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Platform

Xbox

 

Genre

Action

 

Publisher

Electronic Arts

 

Developer

Collective

 

ESRB

T (Teen)

 

Released

August 2002

 

 

- Really feels like an episode of Buffy
- Tight fighting engine
- Interesting story (especially for fans of the show)

 

 

- A bit short
- A bit easy
- One-liners repeated ad nauseum

 

 

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Buffy the Vampire Slayer

Score: 8.0 / 10

 

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As a television series, Buffy the Vampire Slayer has always been a bit of an odd duck. Unlike most genre series, Buffy has managed to acquire much critical acclaim, including a Golden Globe nomination for Buffy herself, Sarah Michelle Gellar. The problem with turning Buffy into a videogame is that most of the elements that raise it above the pack when compared to other genre shows do not translate well into the digital world – witty teleplays, teen angst, coming of age melodrama, etc. So, what The Collective was left with in the license was the show’s penchant for fast-paced action, light (though often Lovecraftian) horror, and catch-phrase friendly one liners. Luckily, the developers took these elements and used them to fashion a surprisingly enjoyable game.

The game’s story (no spoilers ahead) takes place early in the series’ life. The villain from Season 1 (The Master, an ancient vampire bent on world destruction) is again invading Buffy’s sleep, and she sets off to find out if he has once again risen from the grave. Along the way, Buffy interacts with all of the major characters from the show’s first few seasons with their original personalities. Spike is still a baddie. Willow still likes men. Between levels, Buffy talks to every member of the Scooby gang numerous times to learn as much about the upcoming challenges as possible. Each of the characters uses their special talents (mostly during cut-scenes) to help

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Buffy in her tasks. Giles does research, Xander makes weapons, and Willow casts spells. This part of the game was especially enjoyable for me, though it would probably seem a bit dry for players who are not fans of the show and who don’t already understand the idiosyncrasies of the characters.

If I were pitching this game in the way the writers at the beginning of Robert Altman’s The

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Player pitched movies, I’d say something like this: “It is Tomb Raider meets Final Fight!” Buffy is a fairly even mix of straight-forward beat’em up and adventure game. It does both genres proud, but (and maybe it’s just me) the adventure elements seem to be growing a bit long in the tooth. Particularly tiresome are the very Tomb Raiderish platformer elements. Though the jumping from platform to platform, across instant-death crevices, is not as annoying and out of place here as in, say, Half-Life, the process still detracts from the overall package. The worst examples occur early in the game (relatively) when Buffy is exploring the buried cathedral. The passages are so dark that it is way too difficult to determine whether a particular area is simply in shadow or if it is in actuality a bottomless pit. Many cheap deaths abound. To the developer’s credit, auto-save points are regular and Buffy always returns with all of the weapons and quest items she had before the fall.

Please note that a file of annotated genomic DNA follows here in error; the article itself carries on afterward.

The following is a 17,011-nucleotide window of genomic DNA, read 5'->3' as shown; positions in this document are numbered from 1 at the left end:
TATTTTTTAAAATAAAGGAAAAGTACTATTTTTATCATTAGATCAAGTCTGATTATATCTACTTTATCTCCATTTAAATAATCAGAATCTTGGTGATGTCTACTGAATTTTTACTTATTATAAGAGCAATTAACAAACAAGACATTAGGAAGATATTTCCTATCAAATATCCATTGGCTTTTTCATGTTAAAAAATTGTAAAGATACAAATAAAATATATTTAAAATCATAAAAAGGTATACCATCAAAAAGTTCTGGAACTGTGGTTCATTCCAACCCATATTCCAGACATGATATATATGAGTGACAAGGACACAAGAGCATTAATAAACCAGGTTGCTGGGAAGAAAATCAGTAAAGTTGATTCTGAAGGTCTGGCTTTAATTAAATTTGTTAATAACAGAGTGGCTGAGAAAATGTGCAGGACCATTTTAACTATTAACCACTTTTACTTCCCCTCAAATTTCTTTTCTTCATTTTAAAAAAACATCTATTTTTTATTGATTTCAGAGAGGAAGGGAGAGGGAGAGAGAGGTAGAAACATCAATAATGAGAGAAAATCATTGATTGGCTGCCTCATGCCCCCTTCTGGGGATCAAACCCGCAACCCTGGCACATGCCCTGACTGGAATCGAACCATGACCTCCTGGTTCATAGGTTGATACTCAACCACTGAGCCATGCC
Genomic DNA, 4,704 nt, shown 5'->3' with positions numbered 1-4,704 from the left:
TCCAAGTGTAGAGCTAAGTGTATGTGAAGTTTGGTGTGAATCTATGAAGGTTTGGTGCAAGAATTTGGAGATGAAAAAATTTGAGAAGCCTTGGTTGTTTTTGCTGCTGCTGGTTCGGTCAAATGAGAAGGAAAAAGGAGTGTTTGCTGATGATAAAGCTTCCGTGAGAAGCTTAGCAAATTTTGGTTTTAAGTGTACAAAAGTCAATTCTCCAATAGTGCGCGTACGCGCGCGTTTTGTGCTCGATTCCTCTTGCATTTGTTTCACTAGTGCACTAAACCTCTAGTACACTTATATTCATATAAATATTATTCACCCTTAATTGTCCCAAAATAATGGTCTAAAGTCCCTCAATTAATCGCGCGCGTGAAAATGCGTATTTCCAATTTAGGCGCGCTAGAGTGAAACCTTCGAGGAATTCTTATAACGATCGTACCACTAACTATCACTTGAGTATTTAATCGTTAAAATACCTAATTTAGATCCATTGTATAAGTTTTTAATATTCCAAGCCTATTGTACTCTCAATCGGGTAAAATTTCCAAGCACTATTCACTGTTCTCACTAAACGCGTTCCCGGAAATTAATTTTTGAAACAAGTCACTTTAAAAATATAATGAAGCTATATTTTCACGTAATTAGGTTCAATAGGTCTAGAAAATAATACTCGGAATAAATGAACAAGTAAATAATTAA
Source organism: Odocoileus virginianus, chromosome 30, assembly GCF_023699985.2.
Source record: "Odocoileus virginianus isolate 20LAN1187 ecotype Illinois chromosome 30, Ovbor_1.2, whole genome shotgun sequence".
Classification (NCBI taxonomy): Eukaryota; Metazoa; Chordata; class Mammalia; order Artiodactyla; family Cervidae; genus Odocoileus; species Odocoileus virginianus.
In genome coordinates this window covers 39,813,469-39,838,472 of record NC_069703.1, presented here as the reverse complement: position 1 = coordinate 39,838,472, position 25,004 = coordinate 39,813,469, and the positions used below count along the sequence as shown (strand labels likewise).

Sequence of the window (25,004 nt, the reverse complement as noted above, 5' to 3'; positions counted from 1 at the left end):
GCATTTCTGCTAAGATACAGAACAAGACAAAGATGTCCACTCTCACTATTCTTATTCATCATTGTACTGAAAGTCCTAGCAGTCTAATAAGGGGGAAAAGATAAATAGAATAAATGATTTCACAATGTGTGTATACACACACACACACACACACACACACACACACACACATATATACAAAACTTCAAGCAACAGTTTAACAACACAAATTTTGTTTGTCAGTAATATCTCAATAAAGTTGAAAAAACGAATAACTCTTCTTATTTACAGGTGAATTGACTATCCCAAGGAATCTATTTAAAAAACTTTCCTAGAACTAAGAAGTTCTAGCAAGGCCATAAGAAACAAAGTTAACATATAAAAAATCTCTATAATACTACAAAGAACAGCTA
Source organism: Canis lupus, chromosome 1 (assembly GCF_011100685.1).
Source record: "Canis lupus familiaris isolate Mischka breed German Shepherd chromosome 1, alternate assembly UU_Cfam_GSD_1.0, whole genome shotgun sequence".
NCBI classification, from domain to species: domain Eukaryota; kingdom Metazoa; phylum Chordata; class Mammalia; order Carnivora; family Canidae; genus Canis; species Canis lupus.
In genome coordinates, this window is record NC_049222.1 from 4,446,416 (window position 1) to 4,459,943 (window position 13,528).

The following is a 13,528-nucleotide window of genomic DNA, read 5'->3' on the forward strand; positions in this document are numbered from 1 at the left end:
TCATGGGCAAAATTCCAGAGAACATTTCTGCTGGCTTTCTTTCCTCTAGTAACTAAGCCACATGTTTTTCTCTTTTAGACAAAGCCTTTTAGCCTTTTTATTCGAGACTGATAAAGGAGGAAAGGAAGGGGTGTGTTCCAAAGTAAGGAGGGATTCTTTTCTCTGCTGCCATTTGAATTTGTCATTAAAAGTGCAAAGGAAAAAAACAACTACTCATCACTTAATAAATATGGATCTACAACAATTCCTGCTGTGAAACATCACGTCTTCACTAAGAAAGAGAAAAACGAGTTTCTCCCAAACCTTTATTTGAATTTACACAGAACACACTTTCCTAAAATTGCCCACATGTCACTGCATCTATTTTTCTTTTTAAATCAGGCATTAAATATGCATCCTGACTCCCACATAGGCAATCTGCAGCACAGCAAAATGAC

Much more satisfying is the game’s fighting engine. It is one of the smoothest I have encountered among 3D beat’em ups. In fact, other than The Mark of Kri, Buffy’s system is the best I encountered this year. It is marvelously easy to engage multiple baddies at the same time. Best of all, if you keep an eye on the heath bars of the vamps, it is possible to stake two or three vamps on consecutive moves. This looks wonderful. The vamps explode into dust with a satisfying display of light and particle effects.

 

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Buffy’s camera is also among the best in the 3D beat’em up genre. It does an excellent job of adjusting for walls and obstacles and can be quickly adjusted using the right analog stick. I’ve always felt that the highest praise you could give a game’s camera was “I didn’t notice it” and that is my comment here. It is completely unobtrusive.

 

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The complaints are few here. Buffy certainly doesn’t provide much of a mental challenge. The puzzles are simple and obvious, power-ups abound, and the game never seems to throw much at you that Buffy can’t handle. Other than the cheap deaths caused by the platformer-like jumps, you won’t find yourself restarting much. On top of that, secrets are minimal and mostly amount to finding things that help you get through the levels, which won’t increase your desire to play again. The graphics won’t cause many people to drool, but they are at least slightly above average, especially when taking into consideration the excellent character models.

On the plus side, the game captures the feel of the television series wonderfully. In fact, for the Buffy fan, I’d elevate this game to a “must buy.” For everyone else, it is simply a solid buy. If you like beat’em ups, horror themed games, and witty (though oft-repeated) one-liners, Buffy is the only stop on the Xbox express. Going on tone alone, this game is unique—a funny-scary-silly-tragic-comic book of a game.

- Tolen Dante
(September 21, 2002)

 

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